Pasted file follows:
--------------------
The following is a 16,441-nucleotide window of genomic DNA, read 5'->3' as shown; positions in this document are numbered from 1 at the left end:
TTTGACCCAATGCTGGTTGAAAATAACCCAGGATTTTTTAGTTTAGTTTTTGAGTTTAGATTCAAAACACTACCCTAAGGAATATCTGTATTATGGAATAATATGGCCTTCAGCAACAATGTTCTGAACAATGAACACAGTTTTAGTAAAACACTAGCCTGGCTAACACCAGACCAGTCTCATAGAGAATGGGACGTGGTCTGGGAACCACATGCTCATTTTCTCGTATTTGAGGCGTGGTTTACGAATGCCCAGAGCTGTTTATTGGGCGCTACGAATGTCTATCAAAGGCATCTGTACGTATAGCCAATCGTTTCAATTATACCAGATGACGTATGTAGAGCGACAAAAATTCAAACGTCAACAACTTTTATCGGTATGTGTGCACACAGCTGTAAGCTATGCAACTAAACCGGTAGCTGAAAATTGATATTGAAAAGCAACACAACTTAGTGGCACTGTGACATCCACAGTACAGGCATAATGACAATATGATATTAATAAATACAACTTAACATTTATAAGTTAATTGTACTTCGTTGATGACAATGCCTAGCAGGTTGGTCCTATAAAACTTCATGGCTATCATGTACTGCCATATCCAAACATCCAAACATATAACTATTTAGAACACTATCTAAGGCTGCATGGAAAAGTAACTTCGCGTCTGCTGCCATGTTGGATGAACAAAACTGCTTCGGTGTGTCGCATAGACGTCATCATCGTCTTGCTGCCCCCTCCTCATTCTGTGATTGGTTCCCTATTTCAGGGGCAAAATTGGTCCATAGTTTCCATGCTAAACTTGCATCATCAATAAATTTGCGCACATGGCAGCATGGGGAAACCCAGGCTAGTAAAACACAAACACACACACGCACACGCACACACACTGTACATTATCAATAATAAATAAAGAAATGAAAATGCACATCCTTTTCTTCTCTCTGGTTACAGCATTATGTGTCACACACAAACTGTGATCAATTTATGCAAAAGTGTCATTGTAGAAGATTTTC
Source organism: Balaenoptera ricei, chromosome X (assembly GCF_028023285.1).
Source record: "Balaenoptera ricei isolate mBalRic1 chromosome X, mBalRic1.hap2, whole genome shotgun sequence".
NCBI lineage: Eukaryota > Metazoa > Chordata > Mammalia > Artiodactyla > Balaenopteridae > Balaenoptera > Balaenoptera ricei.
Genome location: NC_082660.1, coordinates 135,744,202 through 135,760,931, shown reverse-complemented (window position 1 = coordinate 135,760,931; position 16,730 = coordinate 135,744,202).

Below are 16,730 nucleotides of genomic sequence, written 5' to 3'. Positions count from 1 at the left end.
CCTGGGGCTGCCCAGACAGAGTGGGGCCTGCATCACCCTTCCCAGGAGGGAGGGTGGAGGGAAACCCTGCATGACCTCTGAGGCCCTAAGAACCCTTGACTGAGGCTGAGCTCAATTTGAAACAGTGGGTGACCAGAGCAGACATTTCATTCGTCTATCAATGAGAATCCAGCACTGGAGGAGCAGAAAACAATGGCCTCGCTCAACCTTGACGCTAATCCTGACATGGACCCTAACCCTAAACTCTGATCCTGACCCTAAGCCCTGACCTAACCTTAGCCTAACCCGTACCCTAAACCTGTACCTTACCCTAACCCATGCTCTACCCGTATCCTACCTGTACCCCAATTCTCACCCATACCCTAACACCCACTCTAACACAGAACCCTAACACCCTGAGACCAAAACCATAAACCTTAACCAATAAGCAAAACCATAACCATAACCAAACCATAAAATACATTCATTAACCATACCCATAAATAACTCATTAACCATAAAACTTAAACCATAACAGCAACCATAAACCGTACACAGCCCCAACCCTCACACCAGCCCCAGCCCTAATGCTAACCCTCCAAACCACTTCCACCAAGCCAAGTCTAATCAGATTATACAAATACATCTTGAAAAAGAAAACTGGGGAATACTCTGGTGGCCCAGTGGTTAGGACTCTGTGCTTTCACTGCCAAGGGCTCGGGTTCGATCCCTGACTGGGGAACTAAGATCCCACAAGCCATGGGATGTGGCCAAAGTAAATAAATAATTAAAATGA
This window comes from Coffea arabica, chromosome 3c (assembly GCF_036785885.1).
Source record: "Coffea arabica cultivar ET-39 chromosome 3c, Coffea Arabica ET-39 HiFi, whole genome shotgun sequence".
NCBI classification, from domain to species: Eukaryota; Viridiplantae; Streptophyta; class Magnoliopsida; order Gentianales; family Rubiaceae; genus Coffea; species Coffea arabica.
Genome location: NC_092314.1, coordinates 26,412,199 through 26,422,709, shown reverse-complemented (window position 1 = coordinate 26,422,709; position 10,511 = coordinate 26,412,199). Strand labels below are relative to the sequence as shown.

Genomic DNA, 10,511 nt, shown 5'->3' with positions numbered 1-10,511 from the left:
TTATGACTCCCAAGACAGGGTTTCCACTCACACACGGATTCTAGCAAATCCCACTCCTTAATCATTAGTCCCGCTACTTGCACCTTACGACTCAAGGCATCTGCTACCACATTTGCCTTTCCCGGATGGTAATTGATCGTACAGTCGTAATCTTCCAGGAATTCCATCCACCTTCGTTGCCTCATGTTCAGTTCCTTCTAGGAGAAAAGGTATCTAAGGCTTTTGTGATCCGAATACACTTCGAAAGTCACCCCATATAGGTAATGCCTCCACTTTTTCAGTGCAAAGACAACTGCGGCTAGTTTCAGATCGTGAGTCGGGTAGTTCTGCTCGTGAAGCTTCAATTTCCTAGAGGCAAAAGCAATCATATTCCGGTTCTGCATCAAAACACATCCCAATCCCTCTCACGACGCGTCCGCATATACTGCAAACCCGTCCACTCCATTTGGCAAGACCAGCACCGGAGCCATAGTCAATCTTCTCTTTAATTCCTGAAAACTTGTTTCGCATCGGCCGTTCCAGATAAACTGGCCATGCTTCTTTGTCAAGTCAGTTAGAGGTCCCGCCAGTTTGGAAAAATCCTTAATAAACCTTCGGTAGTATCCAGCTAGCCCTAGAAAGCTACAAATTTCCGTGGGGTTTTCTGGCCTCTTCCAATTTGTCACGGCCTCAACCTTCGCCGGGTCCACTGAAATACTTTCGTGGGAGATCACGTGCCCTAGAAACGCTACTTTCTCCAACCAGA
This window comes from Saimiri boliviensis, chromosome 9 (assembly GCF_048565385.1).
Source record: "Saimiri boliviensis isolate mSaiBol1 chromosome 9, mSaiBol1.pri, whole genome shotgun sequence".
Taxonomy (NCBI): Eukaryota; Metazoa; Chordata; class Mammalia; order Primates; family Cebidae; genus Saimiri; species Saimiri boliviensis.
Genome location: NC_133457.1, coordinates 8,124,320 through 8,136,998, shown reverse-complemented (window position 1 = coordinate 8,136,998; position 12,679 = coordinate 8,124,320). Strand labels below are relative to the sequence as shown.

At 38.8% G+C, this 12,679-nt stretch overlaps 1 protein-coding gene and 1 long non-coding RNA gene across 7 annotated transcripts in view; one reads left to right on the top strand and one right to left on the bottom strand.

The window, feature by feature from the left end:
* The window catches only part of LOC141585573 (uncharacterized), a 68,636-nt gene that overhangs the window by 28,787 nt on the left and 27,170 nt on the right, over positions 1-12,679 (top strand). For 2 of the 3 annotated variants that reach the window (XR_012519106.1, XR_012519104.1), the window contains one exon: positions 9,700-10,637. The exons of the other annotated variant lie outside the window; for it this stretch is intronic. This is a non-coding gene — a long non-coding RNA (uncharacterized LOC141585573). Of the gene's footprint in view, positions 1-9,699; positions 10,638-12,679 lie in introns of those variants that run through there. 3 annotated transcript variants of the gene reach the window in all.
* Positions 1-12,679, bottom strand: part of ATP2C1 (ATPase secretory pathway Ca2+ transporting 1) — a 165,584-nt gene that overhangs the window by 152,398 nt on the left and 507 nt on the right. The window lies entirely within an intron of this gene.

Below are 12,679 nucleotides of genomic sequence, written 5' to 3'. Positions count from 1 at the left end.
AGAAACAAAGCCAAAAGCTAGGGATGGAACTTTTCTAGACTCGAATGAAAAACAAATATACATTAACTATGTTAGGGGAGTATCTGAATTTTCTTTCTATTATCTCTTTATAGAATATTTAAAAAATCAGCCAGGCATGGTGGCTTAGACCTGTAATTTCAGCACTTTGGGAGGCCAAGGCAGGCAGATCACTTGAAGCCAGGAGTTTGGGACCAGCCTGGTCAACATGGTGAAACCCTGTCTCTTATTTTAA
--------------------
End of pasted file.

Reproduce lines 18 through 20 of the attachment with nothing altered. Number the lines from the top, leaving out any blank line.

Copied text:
Genome location: NC_133457.1, coordinates 8,124,320 through 8,136,998, shown reverse-complemented (window position 1 = coordinate 8,136,998; position 12,679 = coordinate 8,124,320). Strand labels below are relative to the sequence as shown.

At 38.8% G+C, this 12,679-nt stretch overlaps 1 protein-coding gene and 1 long non-coding RNA gene across 7 annotated transcripts in view; one reads left to right on the top strand and one right to left on the bottom strand.

The window, feature by feature from the left end: